Remember that sql_trace (possibly started by a logon trigger that calls the packaged procedure dbms_support.start_trace) is your best friend when you are testing. Many of the enhancements and features that appeared in Oracle9 i Database were supported by PL/SQL packages and recursive SQL. Expect more of the same approach to appear in Oracle Database 10g.
If you switch on sql_trace when testing a feature, you may find out what Oracle Database 10g is doing under the covers to support that feature, and discover that a feature that looks good on paper has a nasty side effect that makes it unsuitable for your production system.
Another little trick for discovering hidden costs when you start to test new data structures is to start with a clean schema, create an example of the new data structure, and then query the USER_OBJECTS view to discover what hidden objects Oracle has created to support that structure.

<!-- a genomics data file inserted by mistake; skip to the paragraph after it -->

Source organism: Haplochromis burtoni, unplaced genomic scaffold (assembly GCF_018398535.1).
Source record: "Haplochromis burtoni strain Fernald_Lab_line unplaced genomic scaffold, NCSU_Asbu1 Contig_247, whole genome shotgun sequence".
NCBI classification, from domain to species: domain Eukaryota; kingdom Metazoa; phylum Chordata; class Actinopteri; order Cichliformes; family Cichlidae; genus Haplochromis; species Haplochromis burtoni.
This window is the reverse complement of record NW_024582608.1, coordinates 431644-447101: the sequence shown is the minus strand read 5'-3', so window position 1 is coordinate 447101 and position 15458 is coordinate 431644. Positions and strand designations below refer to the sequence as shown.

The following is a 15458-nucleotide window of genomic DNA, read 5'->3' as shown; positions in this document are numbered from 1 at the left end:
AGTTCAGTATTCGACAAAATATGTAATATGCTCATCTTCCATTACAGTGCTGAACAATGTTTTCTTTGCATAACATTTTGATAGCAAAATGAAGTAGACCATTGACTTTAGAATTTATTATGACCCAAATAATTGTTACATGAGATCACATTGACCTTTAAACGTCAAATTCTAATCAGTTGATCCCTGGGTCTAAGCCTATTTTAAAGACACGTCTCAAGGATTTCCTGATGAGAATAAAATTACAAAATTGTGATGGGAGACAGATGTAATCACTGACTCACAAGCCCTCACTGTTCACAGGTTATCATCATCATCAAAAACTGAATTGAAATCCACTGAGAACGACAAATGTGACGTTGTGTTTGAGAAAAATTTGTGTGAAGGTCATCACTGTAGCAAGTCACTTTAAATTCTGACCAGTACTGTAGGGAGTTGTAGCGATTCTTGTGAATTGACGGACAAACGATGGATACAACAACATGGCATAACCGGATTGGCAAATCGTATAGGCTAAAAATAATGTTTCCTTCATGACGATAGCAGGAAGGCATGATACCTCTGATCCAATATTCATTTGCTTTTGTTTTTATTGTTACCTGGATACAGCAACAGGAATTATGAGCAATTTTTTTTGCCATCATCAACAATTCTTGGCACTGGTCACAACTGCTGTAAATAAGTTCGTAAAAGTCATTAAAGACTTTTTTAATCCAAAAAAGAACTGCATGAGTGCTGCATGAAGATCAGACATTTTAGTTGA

upgrade. The Oracle upgrade manual provides a complete set of instructions on how to perform this type of upgrade.
Finally, you can use the SQL*Plus copy command or the SQL create table as select command to move your database data to a new Oracle Database 10g instance. Again, the Oracle upgrade manual provides a complete set of instructions on how to perform this type of upgrade.
As an author who admits to hating GUIs, I rather like the Database Configuration Assistant (DBCA). Creation of a small database is a great way to test your new Oracle software install. Oracle Database 10g has added new functionality to the DBCA, including the ability to perform Real Application Cluster database installs and configuration of Automatic Storage Management (a new feature that is described later in this chapter).
In the previous section you might have noticed that when you upgrade your Oracle database to Oracle Database 10g, you need to create a new tablespace called SYSAUX. Also, when you create your first Oracle Database 10g database, Oracle will create SYSAUX as well. The SYSAUX tablespace is a new tablespace component in Oracle